Xi’s top priority in 2024 is encouraging consumers to spend more and save less to keep growth near 5%. That means continuing to raise incomes and building more robust social safety nets to encourage spending. It means creating deeper, trusted capital markets so the average Chinese can invest in stocks and bonds — not just real estate.

Until now, Beijing’s extreme focus on juicing consumption time and time again is counterproductive, many economists say. It leaves China susceptible to boom-and-bust cycles that require urgent attention at the expense of moving the economy upmarket. And China’s heavy reliance on exports leaves the economy vulnerable to Washington’s trade-sanction antics.

Part of the strategy is accelerating and broadening China’s evolution as a high-tech powerhouse, development experts agree. And indications are, this is precisely the pivot Xi and Premier Li Qiang are making as 2025 approaches.

Xi’s “Made in China 2025” vision has Beijing investing aggressively in making China the dominant power in 5G, electric vehicles, semiconductors, artificial intelligence, renewable energy and other dominant “future” industries.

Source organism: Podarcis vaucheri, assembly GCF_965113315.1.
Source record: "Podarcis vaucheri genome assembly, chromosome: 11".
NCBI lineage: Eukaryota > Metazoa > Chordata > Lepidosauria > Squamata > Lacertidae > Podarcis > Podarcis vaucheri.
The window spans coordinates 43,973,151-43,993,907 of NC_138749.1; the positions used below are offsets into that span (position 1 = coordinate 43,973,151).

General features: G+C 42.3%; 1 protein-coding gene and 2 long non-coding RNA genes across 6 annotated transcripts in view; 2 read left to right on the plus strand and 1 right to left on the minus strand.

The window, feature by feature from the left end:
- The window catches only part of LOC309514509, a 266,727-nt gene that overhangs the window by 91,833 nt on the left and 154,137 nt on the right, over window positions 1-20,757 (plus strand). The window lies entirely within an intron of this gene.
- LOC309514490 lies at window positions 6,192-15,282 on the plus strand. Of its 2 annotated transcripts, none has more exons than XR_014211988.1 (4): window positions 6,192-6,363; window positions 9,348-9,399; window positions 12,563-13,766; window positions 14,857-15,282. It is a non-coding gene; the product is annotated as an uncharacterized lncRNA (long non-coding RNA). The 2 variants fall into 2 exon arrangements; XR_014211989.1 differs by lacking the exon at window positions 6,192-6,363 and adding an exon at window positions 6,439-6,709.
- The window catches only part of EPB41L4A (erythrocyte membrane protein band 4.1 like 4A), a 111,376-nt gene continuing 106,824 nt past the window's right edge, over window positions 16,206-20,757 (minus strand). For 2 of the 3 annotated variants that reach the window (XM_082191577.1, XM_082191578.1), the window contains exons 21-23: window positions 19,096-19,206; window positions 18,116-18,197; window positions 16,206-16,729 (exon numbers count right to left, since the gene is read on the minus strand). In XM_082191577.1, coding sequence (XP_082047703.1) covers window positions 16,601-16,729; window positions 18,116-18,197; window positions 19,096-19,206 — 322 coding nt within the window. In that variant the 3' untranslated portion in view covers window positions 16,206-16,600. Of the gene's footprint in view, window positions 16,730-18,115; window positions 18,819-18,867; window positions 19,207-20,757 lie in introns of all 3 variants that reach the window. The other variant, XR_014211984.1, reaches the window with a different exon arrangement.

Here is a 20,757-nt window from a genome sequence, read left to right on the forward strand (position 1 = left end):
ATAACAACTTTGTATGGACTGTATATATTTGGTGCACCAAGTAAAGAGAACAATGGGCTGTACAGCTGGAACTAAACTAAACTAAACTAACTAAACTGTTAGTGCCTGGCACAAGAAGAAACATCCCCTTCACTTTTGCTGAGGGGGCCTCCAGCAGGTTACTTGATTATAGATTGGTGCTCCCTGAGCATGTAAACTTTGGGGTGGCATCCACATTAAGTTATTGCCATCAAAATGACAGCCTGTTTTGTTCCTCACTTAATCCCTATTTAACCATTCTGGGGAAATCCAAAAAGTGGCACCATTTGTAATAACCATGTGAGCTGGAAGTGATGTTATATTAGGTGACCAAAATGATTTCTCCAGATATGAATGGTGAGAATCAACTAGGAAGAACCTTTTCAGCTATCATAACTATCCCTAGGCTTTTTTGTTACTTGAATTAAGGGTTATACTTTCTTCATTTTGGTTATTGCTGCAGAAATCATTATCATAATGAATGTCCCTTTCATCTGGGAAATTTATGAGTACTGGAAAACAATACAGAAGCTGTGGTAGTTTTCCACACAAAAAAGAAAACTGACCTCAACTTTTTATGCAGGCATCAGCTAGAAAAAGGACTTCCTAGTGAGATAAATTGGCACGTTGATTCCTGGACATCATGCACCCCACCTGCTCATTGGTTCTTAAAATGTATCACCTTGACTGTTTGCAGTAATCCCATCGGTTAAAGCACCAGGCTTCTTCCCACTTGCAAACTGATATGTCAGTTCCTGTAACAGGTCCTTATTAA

Yet unless China tends to cracks in its economic foundations, boom-bust cycles will remain a challenge for Xi’s inner circle. Lam notes that a strong recovery in domestic demand will require bold moves to address “the current economic malaise” in the property sector and elevated local government debt levels.

“The property sector is a major problem,” says Wei He, economist at Gavekal Dragonomics. “Policymakers announced new support measures in mid-May, but the lack of subsequent improvement in daily sales figures suggests they will almost certainly need to do more to restore homebuyer confidence.”

Odds are, He says, “policymakers may opt to wait, at least for now. They are not complacent about economic growth, as the Politburo’s call in April for more support demonstrated. But with real GDP growth probably running above the full-year target of around 5%, they may not feel a sense of urgency either.”

To be sure, “that prospect is unwelcome to market participants,” He adds. “After a period of optimism starting in late April — primarily due to the Politburo meeting — equity and commodity markets have pulled back since around late May.”

To be sure, “there are no obvious catalysts for a turnaround in market sentiment until more policy support arrives, or the upcoming Third Plenum delivers an unexpectedly market-friendly outcome,” He says. “Unless the economic data worsen, policymakers may keep markets waiting.”

Follow William Pesek on X at @WilliamPesek